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Fugard's Valley Song keys into South African optimism

Athol Fugard has written some of the most important plays of our time. His Master Harold . . . and the boys and My Children! My Africa! have presented hard evidence of how South African politics have pried apart the lives of its people. But with the end of apartheid, Fugard--a white South African--has lost the cornerstone of his greatest work, and has had to turn up new conflicts for recent work.

Valley Song, a simple three-character, one-act play, celebrates the end of apartheid and applauds the new South Africa. The play's staging by Arizona Theatre Company evokes the new opportunities of Fugard's revitalized homeland, and is flawed only by its grand scale which occasionally threatens to swallow up the author's wonderful writing.

The story presents a metaphor for the spirit of the new South Africa: A young black woman named Veronica (Tamilla Woodard) dreams of leaving the small, traditional desert village where she grew up. A narrator, known as The Author (Jerome Kilty, a white actor who also plays Buks, the girl's grandfather), tells us that the girl wants to go to Johannesburg and become a famous singer; her grandfather, who raised her after her mother died, insists that she choose a less risky future and become a housekeeper for the white family that owns the land he works. He's afraid of being left alone; she's terrified of staying and contributing to the backwardness of her people.

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Beneath the simple story, Fugard's usual agenda prevails. Although apartheid is never mentioned by name, it's there in every speech about heartache and every prayer of hope for a new day.

When the land Buks has tended all his life is bought out from under him, Fugard amplifies the repercussions of the old racist property laws of his country; when the new landowner reveals that he plans to keep Buks on as a partner, it's the playwright commenting on the hopefulness of the new nation. Even Veronica's simple songs (which I found annoying and not particularly well-sung by Woodard) evoke the optimism of a world beyond enforced racism. Fugard's insistence that the play employ one actor to play both men is another subtle device. Both men represent the collective past as well as the recent South African notion that all men are brothers, regardless of skin color.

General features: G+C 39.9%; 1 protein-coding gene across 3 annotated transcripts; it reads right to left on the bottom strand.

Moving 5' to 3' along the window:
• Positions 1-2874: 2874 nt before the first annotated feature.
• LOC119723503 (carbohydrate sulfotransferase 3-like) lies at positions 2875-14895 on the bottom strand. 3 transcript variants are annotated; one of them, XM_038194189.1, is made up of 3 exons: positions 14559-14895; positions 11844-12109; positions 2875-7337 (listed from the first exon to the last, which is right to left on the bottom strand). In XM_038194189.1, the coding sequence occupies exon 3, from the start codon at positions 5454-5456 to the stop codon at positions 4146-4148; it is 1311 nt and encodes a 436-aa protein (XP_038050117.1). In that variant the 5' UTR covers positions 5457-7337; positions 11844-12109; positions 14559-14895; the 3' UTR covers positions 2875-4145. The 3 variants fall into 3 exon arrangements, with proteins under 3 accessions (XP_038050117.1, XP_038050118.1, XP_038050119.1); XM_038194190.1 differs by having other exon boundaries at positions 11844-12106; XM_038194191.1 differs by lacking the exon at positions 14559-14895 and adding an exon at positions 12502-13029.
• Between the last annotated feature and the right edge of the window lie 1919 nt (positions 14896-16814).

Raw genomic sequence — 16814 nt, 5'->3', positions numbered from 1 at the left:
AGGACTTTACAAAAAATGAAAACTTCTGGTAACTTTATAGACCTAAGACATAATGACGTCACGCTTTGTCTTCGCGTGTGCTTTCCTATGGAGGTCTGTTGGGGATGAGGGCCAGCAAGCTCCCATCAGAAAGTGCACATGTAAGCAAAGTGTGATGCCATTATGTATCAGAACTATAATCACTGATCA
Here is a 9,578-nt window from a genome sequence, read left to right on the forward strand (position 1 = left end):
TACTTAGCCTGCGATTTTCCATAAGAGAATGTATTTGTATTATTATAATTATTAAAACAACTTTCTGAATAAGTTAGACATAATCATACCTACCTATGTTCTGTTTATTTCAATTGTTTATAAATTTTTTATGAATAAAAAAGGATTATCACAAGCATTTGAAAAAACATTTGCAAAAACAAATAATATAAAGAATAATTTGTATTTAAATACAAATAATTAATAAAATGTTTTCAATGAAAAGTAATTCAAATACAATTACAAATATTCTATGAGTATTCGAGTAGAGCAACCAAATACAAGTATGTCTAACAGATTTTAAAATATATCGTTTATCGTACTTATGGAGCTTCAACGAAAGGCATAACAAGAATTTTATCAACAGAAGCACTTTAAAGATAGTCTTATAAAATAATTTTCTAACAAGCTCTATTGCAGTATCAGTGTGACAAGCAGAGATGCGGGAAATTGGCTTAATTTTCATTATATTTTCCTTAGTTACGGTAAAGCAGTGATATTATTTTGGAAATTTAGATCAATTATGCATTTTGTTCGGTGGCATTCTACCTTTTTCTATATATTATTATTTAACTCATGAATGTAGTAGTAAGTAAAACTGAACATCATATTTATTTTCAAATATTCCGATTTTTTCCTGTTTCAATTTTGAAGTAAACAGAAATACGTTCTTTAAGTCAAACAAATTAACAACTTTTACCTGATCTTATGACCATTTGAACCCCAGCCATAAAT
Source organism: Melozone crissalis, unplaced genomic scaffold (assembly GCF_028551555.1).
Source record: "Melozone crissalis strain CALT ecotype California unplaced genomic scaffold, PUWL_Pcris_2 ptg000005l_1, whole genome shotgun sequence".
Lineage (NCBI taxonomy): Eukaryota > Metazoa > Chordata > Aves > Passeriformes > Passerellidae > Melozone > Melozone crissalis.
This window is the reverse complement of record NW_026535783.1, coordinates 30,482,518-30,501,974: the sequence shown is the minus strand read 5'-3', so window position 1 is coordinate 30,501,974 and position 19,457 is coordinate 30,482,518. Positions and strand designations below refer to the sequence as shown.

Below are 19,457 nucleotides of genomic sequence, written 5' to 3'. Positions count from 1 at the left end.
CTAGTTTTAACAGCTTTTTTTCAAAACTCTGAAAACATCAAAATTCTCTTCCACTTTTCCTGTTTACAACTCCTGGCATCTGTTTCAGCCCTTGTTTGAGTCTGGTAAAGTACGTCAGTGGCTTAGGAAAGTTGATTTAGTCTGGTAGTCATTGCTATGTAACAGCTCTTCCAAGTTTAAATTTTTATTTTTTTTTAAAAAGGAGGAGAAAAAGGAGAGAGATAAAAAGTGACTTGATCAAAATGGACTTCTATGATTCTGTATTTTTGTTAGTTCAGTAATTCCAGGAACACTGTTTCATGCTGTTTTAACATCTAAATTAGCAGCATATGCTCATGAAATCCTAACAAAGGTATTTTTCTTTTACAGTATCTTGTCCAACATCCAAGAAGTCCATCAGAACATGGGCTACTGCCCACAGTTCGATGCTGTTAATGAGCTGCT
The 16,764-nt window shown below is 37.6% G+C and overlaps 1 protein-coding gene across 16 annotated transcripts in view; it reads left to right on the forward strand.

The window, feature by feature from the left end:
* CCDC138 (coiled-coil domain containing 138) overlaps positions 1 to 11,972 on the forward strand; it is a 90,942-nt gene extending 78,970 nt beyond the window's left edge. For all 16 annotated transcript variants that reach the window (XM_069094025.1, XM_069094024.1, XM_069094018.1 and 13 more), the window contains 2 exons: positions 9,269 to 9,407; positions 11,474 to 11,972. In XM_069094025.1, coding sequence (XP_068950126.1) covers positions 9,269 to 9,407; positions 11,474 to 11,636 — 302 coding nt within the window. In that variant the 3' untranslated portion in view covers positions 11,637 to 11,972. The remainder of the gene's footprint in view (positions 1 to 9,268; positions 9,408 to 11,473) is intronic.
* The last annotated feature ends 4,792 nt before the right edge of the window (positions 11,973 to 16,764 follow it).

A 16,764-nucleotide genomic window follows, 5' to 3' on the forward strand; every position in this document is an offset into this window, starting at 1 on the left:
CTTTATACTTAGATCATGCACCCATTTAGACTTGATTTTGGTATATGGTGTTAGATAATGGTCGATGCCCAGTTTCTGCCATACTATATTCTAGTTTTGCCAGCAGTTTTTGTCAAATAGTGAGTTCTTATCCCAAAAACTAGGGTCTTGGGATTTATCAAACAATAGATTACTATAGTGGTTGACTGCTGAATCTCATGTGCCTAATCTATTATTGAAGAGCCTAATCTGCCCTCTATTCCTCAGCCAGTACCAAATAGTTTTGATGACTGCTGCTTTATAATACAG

Unfortunately, in this production, Kilty's transitions between the two characters aren't quick enough, and his performances aren't distinct enough from one another--despite that one is an aged black man and the other a white, presumably younger narrator (The Author is clearly Fugard himself). Kilty relies on a prop to indicate which character he's playing--he pulls out a woolen stocking cap every time he's about to become the black man.

This dual casting works as still more subtext for Fugard's commentary on the end of apartheid: It wasn't that long ago, he seems to be reminding us, that a white man kissing a black woman on a theater stage would have been forbidden in his native country. And if all three of the play's characters are woefully underwritten, it's because they're meant to represent history and opposing sides of an argument, rather than real people.

As Veronica, Woodard attempts to flesh out her character by overacting. At first, I found her happy responses to every situation too intense, and her movements too broad and cartoonlike. But when Veronica's hopes are dashed and her future seems doomed, she crumbles like a wilted flower, which makes her transformation all the more dramatic.

Both actors have mastered the lilting South African accent of their characters, and director David Ira Goldstein has further evoked the South African karoo by retaining the script's South African vernacular (most directors translate the African slang for American productions of this play). If only Goldstein had wrangled the show into a smaller, more intimate theater space, where the distance between the two actors and between the actors and the audience isn't so great. Fugard's writing calls for a subtler, more stripped-down approach; his plays are about his writing, and a simpler staging would have emphasized his rich language.

Fugard's bittersweet play is his first to deal with the new South Africa. He trots out themes of family, loss and the love of one's homeland, but the dismantling of apartheid is still his subtext. Valley Song is a triumphant marker for Fugard, in which he makes the transition from antiapartheid activist to commentator on the new South Africa that his plays have helped to create.

Arizona Theatre Company's production of Valley Song continues through Saturday, November 29, in Center Stage at Herberger Theater Center, 222 East Monroe. For more information, see Calendar.

 
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